To be capable of this is something that requires leadership from within, and a propensity for innovation. Amongst all of this pivoting, adapting, and a basic mandatory requirement for full-scale innovation, there remains the question as to what larger trends will be borne out of all this. The one positive note to focus on is the potential rapid escalation of digital payments & Open Banking.
The Future of Open Banking
When you are talking about positive developments in the world of digital payments, you are going to find yourself soon discussing Open Banking. Now, whilst the report showed a concerning downward trend in terms of Open Banking readiness, and adoption, the actual picture may be different. This may be especially in a post-covid, ‘new normal’ world.
Indeed, Ed feels very positive about how these changes are leading to potential innovation within the part of the sector, saying that it’s “where almost coming full circle to the amount of work coming out of open banking, it’s almost like it’s it’s arrived just in time and this covid is the use case for it to get permission access to data permissioned authority to make payments on behalf.” He went on further to illustrate how it feels like everything is coming together, “a lot of these Lego bricks lined up in the industry that were coming along and it just feels like the treadmill has gone up 10km/h […] I hope that it does bear through on the next set of data and in general conversation in business payments.” It will be one of the most interesting parts of next year’s report, that is for sure.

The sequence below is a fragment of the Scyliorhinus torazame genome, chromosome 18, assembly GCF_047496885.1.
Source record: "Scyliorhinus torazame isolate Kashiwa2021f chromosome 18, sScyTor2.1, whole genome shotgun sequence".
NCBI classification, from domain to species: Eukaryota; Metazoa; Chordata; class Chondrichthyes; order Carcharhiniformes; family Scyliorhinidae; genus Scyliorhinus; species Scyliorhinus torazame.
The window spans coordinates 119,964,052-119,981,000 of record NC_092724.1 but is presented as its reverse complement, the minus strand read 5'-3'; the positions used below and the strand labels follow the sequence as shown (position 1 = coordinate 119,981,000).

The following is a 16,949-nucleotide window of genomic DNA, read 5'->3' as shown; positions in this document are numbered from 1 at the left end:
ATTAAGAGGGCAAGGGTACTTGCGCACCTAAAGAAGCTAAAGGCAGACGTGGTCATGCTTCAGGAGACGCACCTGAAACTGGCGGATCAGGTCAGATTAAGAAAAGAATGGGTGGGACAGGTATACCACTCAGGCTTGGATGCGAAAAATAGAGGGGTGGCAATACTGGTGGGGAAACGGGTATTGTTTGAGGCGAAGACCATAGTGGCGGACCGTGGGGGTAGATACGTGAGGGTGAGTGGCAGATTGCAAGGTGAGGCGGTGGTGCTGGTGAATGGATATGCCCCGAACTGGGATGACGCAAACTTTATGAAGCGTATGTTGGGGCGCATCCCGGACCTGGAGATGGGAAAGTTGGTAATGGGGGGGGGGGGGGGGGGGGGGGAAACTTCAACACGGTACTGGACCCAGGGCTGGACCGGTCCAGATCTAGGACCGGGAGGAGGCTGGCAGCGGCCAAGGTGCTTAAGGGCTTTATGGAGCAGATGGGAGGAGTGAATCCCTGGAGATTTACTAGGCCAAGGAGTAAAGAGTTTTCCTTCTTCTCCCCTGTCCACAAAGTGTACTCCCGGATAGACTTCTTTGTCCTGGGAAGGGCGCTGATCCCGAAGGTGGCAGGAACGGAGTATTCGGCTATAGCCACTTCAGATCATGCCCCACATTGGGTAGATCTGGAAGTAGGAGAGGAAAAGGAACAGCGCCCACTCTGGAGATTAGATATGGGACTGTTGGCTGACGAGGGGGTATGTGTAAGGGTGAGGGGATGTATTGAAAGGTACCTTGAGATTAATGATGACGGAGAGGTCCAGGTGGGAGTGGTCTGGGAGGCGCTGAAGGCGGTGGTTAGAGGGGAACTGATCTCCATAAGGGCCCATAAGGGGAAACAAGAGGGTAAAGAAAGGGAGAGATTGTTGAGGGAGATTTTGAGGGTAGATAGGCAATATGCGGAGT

Resilience of the Fintech Community
Ed’s final thoughts on this matter were mainly positive ones, full of optimism. He pointed out how the UK small & medium business community is resilient, and capable of thriving despite all the challenges thrown their way.
There will be a few select companies who act in a leadership role, guiding others through this crisis. Indeed, he believes that one of the strongest things in fintech is that “the UK has a very strong face in terms of fintech supporting businesses. So there is a strong community, there is a sense of helping each other. “ Indeed, you can see this through the fact that “there’s been a lot of collaborative webinars and workshops.”